Fluent illuminator of the mind’s myriad creative impulses, cognitive psychologist Scott Barry Kaufman keeps a careful eye on brains. At Scientific American, in his books and elsewhere, Kaufman takes hard data and figures out just how to “communicate the essence of the findings to a broad audience in a comprehensible, interesting, and relatable way without skimping on the science.” Getting the information into user-friendly form requires the ability to simulate the minds of others, which neuroscientists call “mentalizing.” Now add a “t” to simulate and you have stimulate–and that’s when things get interesting. Explaining recent results that suggest “successful propagation of ideas involves the anticipation of pleasure in sharing the idea,” Kaufman glides easily to Twitter to drive home the point. (Because if an idea falls in the woods and no one retweets it, was it really an idea?) Turns out that nearly everyone who experiences something simultaneously considers the shareability of their experience. So in the background of every thought is the refrain: will others care? This probably accounts for strange data showing that people actually tweet more articles than they finish reading. So eager are some people to share that they sometimes tweet having barely read past the title.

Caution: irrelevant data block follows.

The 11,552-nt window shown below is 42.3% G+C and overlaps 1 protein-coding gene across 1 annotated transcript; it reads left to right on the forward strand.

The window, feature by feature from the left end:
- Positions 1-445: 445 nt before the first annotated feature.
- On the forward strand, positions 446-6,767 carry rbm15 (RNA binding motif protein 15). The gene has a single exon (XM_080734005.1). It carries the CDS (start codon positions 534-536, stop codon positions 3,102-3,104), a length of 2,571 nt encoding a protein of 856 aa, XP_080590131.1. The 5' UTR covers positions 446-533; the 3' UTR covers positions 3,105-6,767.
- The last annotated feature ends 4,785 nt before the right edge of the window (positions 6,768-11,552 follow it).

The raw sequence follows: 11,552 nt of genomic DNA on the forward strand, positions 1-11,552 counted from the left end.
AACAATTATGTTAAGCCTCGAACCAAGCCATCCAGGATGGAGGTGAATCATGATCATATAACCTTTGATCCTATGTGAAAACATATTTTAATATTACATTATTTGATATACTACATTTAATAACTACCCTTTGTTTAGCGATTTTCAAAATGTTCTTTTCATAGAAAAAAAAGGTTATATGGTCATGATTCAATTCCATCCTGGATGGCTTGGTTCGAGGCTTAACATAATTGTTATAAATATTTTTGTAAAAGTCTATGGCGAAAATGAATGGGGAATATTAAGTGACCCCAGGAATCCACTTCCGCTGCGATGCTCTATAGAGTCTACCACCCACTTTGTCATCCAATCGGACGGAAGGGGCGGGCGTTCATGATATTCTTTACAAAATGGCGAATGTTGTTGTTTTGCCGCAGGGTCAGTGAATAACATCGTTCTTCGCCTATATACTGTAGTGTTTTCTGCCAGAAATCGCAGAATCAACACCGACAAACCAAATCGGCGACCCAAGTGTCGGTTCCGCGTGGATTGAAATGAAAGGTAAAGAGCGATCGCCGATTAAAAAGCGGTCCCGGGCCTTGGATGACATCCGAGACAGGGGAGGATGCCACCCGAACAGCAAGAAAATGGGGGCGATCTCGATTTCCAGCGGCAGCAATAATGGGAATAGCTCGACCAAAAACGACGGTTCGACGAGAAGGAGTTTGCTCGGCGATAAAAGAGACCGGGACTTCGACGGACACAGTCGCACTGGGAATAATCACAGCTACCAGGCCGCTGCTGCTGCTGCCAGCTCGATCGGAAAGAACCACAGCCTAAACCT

It’s a marvelous time for psychologists, quite literally. A profession that has relied on focus groups and organized behavioral experiments suddenly has a cornucopia of data to consider–and marvel at–thanks to the Internet. Kaufman is particularly reliable and consistent in his quest to, as he puts it, “communicate the essence.” His is a generous gift to people who recognize the unprecedented explosion of new information about how the brain works, but who can’t spend their time in the scientific trenches. A supporter of open-access scientific publishing, Kaufman does one better by serving as a trustworthy interlocutor on the layman’s behalf–an important role because you can permit all the access you want, but knowledge is harder to unlock. (Ask Ellen Collins.) Kaufman specializes in creativity–perhaps a redundancy in the brain business. And he’s funny, which is helpful on a journey through the cerebrum–because it’s a tricky SOB. You know this: yours is probably messing with you right now. Kaufman’s most recent article was about “introverted narcissism.” It appeared in the self-admittedly execrable form of a list and also mentioned Kanye West. Even these things get forgiven, since his business was exposing the large segment of society who “say they are introverted and sensitive when they really just can’t stand it that everyone doesn’t recognize their brilliance.” No kidding! I don’t like to be assertive, but I sure hope Kaufman enjoys this awesome profile.